As smart products flood American homes, should people worry that their devices are secretly spying on them?
2016 was the year of the smart speaker, with Amazon’s Echo, Echo Dot, and the accompanying AI assistant Alexa becoming instant hits in the home tech sector. A report from Consumer Intelligence Research Partners found that, as of November 2016, Amazon had sold over 5.1 million Echo speakers in the US in only two years, with two million sold in the first nine months of 2016.
Alexa utilizes natural speech recognition, machine learning, cloud connectivity, and other AI principles to give Echo users answers to questions, up-to-the-minute traffic updates, and news and weather information, all while adapting to her user’s preferences. She even connects to other IoT devices such as thermostats, light bulbs, and security systems to create an integrated “smart home.” With a simple wake word like “Alexa” or “Echo,” the Echo is ready to respond to any user request.
Is Echo Listening In?
But as often happens in tandem with the rise of new technology — especially when it comes to artificial intelligence — the prevalence of the Amazon Echo and other smart speakers has caused some users to feel a bit uneasy. The Echo features seven “always listening” microphones that constantly monitor surrounding noises for its wake word, recording in 60-second chunks. Those concerned about privacy are worried about who has access to the audio the Echo picks up. Do those 60-second audio increments get uploaded to the cloud? Could the recorded information be subpoenaed?
Amazon assures Echo users that these are non-issues — just because the Echo is always listening does not mean it’s always transmitting. Each 60-second audio increment is stored locally on the Echo until it’s overwritten by the following 60 seconds. If the user says the wake word, only a fraction of a second preceding the wake word is actually transmitted to the cloud. No outside source is able to access Echo’s idle recordings because the device does not store them.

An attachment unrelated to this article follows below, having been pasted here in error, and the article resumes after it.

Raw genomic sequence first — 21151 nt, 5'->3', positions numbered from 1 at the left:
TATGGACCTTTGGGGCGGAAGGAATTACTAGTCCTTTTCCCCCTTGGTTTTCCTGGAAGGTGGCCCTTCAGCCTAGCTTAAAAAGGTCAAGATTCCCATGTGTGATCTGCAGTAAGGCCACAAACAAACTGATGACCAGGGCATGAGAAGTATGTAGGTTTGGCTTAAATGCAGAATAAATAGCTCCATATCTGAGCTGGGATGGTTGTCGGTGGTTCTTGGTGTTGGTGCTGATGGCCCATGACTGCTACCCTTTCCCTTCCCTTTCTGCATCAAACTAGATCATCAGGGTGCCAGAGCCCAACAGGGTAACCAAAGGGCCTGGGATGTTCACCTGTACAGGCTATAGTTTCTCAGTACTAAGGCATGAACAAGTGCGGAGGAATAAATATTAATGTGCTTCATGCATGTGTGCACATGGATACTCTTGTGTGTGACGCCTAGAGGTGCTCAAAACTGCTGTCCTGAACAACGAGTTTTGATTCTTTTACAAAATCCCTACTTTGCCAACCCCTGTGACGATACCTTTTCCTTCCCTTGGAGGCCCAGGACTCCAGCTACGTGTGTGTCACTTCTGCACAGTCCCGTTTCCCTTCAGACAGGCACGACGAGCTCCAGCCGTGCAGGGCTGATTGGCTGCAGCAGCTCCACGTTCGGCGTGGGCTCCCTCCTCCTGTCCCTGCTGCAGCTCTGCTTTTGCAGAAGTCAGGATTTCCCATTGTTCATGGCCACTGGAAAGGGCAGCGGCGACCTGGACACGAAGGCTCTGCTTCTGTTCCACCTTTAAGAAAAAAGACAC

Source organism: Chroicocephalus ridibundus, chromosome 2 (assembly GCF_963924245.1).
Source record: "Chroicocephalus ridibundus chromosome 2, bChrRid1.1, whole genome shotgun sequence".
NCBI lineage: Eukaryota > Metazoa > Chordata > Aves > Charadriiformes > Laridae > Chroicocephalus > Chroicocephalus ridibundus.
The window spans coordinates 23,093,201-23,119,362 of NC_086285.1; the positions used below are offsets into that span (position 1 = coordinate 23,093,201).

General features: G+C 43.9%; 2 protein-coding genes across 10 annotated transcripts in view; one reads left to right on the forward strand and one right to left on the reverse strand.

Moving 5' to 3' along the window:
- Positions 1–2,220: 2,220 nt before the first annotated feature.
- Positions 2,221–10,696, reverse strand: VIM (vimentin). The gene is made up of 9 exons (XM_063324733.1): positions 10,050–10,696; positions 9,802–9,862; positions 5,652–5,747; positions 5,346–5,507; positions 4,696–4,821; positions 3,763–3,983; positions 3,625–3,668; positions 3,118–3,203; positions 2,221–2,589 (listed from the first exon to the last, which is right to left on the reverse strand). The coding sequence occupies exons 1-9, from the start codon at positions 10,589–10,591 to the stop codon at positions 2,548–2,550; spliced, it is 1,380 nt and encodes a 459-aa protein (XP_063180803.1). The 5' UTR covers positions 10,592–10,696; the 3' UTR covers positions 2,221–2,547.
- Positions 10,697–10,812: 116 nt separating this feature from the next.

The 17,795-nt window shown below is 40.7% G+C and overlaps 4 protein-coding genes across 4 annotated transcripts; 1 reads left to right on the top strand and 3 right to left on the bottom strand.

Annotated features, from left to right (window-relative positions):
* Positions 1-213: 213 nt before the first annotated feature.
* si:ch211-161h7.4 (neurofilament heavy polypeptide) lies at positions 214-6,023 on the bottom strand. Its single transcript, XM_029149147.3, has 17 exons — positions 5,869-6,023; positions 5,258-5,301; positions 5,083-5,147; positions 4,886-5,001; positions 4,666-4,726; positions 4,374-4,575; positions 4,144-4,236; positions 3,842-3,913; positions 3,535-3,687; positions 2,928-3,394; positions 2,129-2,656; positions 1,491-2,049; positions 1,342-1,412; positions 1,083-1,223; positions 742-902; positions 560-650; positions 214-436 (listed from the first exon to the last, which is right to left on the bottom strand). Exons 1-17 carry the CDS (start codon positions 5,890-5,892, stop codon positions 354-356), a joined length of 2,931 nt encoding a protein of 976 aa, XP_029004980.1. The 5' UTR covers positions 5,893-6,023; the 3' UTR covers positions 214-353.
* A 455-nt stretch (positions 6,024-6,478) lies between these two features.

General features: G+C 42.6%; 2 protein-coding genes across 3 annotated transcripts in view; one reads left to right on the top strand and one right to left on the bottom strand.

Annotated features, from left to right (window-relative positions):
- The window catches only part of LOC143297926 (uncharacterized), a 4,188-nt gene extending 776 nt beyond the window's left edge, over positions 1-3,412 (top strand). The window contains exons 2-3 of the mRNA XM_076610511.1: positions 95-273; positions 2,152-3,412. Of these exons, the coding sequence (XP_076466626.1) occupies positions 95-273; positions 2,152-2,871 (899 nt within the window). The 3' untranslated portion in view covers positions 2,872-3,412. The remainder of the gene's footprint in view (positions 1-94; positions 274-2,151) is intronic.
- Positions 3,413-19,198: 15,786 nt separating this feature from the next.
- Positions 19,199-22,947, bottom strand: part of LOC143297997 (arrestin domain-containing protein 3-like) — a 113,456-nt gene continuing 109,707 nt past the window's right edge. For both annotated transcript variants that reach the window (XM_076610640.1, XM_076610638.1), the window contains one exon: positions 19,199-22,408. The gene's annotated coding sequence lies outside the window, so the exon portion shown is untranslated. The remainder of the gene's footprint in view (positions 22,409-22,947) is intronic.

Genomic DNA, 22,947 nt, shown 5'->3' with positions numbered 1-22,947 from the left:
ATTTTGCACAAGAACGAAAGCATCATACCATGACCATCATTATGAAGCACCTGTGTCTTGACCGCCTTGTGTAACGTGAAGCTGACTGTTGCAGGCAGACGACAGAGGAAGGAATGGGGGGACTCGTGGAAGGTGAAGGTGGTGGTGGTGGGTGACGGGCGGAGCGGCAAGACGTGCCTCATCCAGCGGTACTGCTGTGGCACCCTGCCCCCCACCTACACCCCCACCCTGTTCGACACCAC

But What About Data?
Despite the fact that these concerns about Echo and other smart speakers’ functionality can be easily laid to rest, others fear that the mere collection of data through profile building could lead to overreach by the likes of Google, Apple, Amazon, and other tech giants.
“The world will be a very different place when Google, Amazon, Microsoft, Apple and other AI-empowered players have assembled first-party profile data that includes our agency,” said the Palmer Group’s Shelly Palmer in Advertising Age. “It will make what they do with our current behavioral profiles look like primitive data processing.”
On one hand, Palmer’s observation is true. “AI-empowered players” regularly develop new and more powerful tools to organize and analyze data, then leverage that data to customize apps and device functionality. Echo uses a personalized data profile to feed users relevant news and let them know how traffic will affect scheduled appointments.
But the reality is that this collection doesn’t serve as a means to some nefarious end. Yes, data collection may improve a company’s ability to better understand their customer, but it’s necessary in order to create a user-friendly experience. AI-powered systems have the potential to transform diverse industries in positive ways.
For example, smart marketing tools like Albert™ collect data from multiple sources in order to improve digital advertising campaigns, so that customers are only delivered content that’s relevant to them and their needs. Hospitals and other healthcare facilities use AI to improve diagnoses and patient outcomes. Educators can use artificial intelligence to identify students who may need additional instruction, as well as potential learning disabilities.
Data collection is not a Big Brother bogeyman, and artificial intelligence isn’t a brokered middleman spying on people on behalf of big corporations. Analytics and AI have the power to dramatically improve our day-to-day lives, and if we remain careful about using them responsibly, there’s no ceiling on what the technology could accomplish.